Deboning the “Fish”: The Sestieri of Venice
Venice is shaped like a fish, with the tail in the east and the mouth in the west. The head of the fish is north and the belly is south. Don’t believe me? Check out a satellite photo of Venice, or browse this short, entertaining book by a local Venetian. The lagoon city is divided into six districts called sestieri: San Marco (belly), Dorsoduro (fins), San Polo (heart), Santa Croce (heart), Cannaregio (brains), and Castello (tail). Each sestiere has its own distinct vibe so read on to find the neighborhood that is right for you!
San Marco: The Belly of the Fish
Piazza San Marco and its magical basilica are the namesake sites of this district where you are always just a couple minutes walk from the Grand Canal. The Doge’s Palace and La Fenice opera house are here, too. Fashionistas will adore San Marco for its serious designer shopping, but it’s the most touristy sestiere. The crowds at times can be overwhelming. Unless you stay close to Campo San Stefano and the Accademia Bridge, I’d advise staying in San Marco only during low season (October through April) and forget about Carnivale.
Dorsoduro: The Fins of the Fish
This sprawling sestiere starts way up by Piazzale Roma, where the rental car places are, and ends where the Grand Canal flows into the southern lagoon. Dorsoduro’s eastern part is very charming. Both the Accademia and Guggenheim museums are located here. Venice’s Ca’ Foscari University is in Dorsoduro and the neighborhood caters to a student crowd. It’s full of good restaurants and pizzerias in every price range. Night owls should head towards large and lively Campo Santa Margherita. More places stay open late here than anywhere else in the city!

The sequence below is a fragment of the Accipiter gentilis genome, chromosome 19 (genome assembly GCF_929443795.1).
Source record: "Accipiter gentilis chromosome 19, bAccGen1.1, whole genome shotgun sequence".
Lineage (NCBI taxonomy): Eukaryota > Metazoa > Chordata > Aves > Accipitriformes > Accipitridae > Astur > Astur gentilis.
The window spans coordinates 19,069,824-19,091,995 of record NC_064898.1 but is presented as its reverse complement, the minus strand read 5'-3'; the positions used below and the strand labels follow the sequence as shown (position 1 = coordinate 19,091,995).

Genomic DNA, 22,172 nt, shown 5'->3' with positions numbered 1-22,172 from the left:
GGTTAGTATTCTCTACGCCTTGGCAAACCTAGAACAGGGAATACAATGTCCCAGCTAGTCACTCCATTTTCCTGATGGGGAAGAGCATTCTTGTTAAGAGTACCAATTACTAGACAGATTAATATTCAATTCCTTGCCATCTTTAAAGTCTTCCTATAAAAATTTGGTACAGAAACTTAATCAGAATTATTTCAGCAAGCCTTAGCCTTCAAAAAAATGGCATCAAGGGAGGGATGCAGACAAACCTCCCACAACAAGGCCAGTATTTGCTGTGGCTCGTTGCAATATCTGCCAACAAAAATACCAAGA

San Polo & Santa Croce: The Heart of the Fish
San Polo is the oldest and most medieval part of Venice. Its maze of tiny streets all eventually lead to some part of the Grand Canal. Tourists shop in San Marco; residents shop in San Polo. The famous Rialto fish market and open-air fruit & veggie market are not to be missed! Some of the best, and most famous, Venetian restaurants are in San Polo. It can get crowded in high season though, especially on the main drag that runs from the Rialto Bridge to the Accademia.
More off-the-beaten path is Santa Croce, San Polo’s sister sestiere and the least touristy one in town. My pick for top spot to people-watch is Campo San Giacomo dell’Orio. There are two great bars to view the action from and one of the best (and most inexpensive) restaurants in Venice, La Zucca. Santa Croce is within walking distance of the cruise ship port and Piazzale Roma. Don’t stay here if you have limited time in Venice, or you don’t want to walk much or take the vaporetto.
Cannaregio: The Brains of the Fish
It’s pretty hard to get lost in Cannaregio, with its wide, straight streets and canals. This is a beautiful and relatively quiet sestiere, with areas of bustling commerce. Cannaregio’s main drag runs from the train station to the Rialto Bridge. The name of this thoroughfare changes a few times, but you’ll know it when you see it. Among the most picturesque piazzas is Campo Santa Maria Nova, with the tiny jewel-like Church of the Miracoli and the Jewish Ghetto, a special and haunting place. Foodies will love the Fondamenta Misericordia. Come here for Mexican and Syrian food, along with some great Venetian restaurants.
Castello: The Tail of the Fish
If you long to see green grass and trees once in a while, Castello is the place to be. The sestiere hosts the Biennale of Contemporary Art and Architecture in pavillions scattered throughout the Giardini gardens. Some events take place in the Arsenale, the giant shipyard where Venice’s warships were built when she was a world power. More centrally located is the area around Campo Santa Maria Formosa, a six-minute walk to Piazza San Marco. The Campo is also a short walk to the Fondamenta Nove. Boats for Murano and Burano leave from this walkway along the northern lagoon.